SURF 2017: Synthetic modules for control of bacterial growth

From MurrayWiki
Jump to: navigation, search

2017 SURF project description

  • Mentor: Richard Murray
  • Co-mentor: Reed McCardell

Complex consortia of microbes occur nearly everywhere in nature, including in the human body, and are implicated in a number of significant environmental and human physiological processes. The composition of a microbial community, particularly the resident community in the human GI tract, is dynamic in response to small and large changes in the environment outside and inside the host. In an attempt to build understanding and control of the dynamics of microbial community composition, we are working to design communities with various population level behaviors effected by synthetic controllers of bacterial growth.

The approach we are taking to this goal involves cell-cell communication between bacteria in culture, genetic circuits that translate population information into signals inside each cell and synthetic growth controllers activated or repressed by these intracellular signals. Together, modules performing each of these functions build a community of bacteria capable of reacting to its composition by slowing or speeding up growth of community members.

At the moment, genetic toxin/antitoxin systems, particularly ccdB/ccdA, are the most well-characterized and well-used growth controllers [1,2]. These are few and do not act with much dynamic range or diversity of mechanism. One big focus of our project is the development of a collection of growth control systems acting with different mechanisms, dynamic range and effect sizes. We envision using these controllers in combination or individually to enable various population level dynamics in bacterial communities.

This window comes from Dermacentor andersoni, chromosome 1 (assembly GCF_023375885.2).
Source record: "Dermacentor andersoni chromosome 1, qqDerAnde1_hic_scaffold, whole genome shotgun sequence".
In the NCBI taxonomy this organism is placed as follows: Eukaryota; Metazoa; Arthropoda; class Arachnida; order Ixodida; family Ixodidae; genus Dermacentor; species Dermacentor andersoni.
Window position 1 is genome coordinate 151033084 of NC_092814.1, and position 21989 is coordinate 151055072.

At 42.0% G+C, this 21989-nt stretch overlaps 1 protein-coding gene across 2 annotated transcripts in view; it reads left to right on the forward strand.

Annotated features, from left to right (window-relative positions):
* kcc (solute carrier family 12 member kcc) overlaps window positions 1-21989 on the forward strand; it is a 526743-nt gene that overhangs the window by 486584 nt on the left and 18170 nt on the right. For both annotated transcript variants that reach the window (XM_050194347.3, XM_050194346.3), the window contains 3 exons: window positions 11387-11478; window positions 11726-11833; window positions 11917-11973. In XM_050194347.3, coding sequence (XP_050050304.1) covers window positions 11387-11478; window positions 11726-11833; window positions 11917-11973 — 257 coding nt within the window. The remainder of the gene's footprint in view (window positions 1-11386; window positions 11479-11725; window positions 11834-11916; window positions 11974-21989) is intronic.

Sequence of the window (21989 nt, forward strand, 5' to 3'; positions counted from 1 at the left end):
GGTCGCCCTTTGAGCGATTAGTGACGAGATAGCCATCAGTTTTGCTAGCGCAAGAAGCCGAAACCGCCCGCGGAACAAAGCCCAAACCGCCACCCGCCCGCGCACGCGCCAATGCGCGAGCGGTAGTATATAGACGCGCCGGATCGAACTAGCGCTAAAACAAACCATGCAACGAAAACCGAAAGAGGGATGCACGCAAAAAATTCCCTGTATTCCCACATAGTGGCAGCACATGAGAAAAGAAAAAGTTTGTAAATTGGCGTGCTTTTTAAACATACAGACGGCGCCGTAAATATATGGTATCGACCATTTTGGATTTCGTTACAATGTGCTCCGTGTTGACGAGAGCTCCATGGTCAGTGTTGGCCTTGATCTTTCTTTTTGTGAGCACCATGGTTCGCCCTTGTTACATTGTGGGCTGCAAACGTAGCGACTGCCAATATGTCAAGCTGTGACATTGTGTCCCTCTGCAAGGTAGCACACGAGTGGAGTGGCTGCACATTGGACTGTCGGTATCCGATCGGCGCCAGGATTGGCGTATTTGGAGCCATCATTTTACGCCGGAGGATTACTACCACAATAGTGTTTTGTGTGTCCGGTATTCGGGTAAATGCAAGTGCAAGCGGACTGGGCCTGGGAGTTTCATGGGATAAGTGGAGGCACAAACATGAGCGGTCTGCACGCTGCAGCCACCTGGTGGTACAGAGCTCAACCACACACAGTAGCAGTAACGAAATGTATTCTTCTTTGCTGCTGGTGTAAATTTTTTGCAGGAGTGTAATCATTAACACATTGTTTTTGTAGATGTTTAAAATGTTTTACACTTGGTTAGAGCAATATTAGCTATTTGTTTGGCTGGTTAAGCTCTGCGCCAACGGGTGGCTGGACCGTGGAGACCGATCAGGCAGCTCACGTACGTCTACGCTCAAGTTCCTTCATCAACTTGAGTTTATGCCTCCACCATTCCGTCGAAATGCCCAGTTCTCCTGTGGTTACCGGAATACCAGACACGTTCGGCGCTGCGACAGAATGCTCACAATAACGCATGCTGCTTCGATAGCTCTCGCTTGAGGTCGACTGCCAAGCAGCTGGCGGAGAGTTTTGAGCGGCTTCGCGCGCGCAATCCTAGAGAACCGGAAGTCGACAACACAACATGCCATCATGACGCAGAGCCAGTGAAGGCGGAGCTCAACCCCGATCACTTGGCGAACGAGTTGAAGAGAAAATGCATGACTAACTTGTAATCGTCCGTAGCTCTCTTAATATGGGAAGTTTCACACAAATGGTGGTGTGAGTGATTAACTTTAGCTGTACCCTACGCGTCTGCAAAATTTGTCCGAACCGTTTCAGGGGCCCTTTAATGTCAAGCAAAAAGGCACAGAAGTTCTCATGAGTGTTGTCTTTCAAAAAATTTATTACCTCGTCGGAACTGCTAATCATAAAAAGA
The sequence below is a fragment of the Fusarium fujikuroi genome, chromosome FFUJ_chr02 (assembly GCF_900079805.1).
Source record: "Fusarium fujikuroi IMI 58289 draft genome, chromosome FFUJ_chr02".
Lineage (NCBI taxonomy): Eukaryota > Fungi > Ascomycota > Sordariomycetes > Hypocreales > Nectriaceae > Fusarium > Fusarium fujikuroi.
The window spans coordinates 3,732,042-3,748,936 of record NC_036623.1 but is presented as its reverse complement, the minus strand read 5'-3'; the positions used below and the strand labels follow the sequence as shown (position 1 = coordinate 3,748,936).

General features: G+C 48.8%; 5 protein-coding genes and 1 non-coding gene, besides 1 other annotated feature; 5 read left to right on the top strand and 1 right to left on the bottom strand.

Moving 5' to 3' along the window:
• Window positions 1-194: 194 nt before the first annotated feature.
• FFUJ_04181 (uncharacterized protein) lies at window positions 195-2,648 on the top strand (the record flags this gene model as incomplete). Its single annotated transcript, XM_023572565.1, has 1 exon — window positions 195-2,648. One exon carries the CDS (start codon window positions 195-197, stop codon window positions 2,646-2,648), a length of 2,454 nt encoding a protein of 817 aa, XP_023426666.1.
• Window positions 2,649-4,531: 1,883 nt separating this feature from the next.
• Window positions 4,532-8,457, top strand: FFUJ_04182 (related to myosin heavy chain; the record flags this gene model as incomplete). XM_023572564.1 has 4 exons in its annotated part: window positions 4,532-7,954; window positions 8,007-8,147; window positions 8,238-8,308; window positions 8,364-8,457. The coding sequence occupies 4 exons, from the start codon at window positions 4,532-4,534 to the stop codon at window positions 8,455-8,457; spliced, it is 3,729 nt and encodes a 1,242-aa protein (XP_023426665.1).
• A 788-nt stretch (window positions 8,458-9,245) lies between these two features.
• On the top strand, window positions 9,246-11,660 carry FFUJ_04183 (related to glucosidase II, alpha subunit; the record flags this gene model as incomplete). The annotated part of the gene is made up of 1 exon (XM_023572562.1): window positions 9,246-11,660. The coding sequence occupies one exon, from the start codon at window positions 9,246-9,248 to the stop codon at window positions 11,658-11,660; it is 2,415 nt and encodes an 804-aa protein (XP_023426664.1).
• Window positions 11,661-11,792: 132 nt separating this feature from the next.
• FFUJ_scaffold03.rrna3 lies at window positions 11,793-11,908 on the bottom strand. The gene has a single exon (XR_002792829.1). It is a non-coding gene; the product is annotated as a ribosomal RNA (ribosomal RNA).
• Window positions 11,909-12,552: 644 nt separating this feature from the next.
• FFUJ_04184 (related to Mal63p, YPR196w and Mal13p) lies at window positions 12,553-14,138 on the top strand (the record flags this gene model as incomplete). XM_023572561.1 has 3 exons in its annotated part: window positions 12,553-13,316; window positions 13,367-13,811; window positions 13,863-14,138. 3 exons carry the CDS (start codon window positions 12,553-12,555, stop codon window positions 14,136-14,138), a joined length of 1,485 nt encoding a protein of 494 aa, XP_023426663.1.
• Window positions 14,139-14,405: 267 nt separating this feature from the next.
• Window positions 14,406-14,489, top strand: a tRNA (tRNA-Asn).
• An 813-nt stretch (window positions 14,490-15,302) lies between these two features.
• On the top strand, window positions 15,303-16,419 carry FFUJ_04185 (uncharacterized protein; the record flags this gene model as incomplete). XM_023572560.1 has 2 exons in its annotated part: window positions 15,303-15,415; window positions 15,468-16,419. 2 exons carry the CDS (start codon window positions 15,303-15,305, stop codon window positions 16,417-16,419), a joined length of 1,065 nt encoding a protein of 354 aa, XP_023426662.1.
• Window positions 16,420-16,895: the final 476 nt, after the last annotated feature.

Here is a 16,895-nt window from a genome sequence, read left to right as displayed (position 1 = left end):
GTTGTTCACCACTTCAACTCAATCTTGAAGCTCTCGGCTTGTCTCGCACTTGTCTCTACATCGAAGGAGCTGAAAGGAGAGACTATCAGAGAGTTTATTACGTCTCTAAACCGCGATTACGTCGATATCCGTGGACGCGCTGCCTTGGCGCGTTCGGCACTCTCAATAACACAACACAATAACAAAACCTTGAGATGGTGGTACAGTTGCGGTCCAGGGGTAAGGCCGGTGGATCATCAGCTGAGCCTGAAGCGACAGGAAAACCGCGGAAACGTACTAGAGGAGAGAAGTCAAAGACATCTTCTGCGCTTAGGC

Of particular interest are two types of growth control that are very relevant to our understanding and control of natural microbial communities. One is control via secreted antibiotics, or bacteriocins (which has seen some investigation previously [3]), and the other is control via metabolic interdependency and resource availability. Metabolic population control has been achieved using genetically-modified auxotrophs [4], but we plan to investigate ways around genome modification in favor of plasmid based modules for metabolic control.

This SURF project will investigate one of these mechanisms of growth control with goals:

  • Clone at least one effector and all its required component parts (bacteriocin +/- resistance gene; metabolic enzyme inhibitor/activator)
  • Assess dynamic range, effect size off/on dynamics of growth controller(s)
  • Develop a mathematical model for the action of growth controller(s)
  • Think about other mechanisms of controlling bacterial growth (described below)

The specific growth control topics presented above are ideas from the mentor and co-mentor, but we are open to mechanisms of growth control of all types. Students are encouraged to design controllers of their own with their mentors and investigate the parameters of action.

Required skills: Students should be comfortable with basic molecular biological techniques for cloning of genes and bacterial transformation. The work will be performed in bacteria and students should be familiar with bacterial culture. Quantification of growth control parameters is very important for efforts to computationally model growth control, and skills in programming and data analysis are required. Modeling of growth control will be based on differential equations; students should be familiar with the basics of differential equations mathematics.


  1. You, L., Cox, R. S., Weiss, R. & Arnold, F. H. Programmed population control by cell–cell communication and regulated killing. Nature 428, 868–871 (2004).
  2. Balagaddé, F. K. et al. A synthetic Escherichia coli predator-prey ecosystem. Mol. Syst. Biol. 4, 187 (2008).
  3. Weber, M. F., Poxleitner, G., Hebisch, E., Frey, E. & Opitz, M. Chemical warfare and survival strategies in bacterial range expansions. J. R. Soc. Interface 11, 20140172 (2014).
  4. Kerner, A., Park, J., Williams, A. & Lin, X. N. A programmable escherichia coli consortium via tunable symbiosis. PLoS One 7, 1–10 (2012).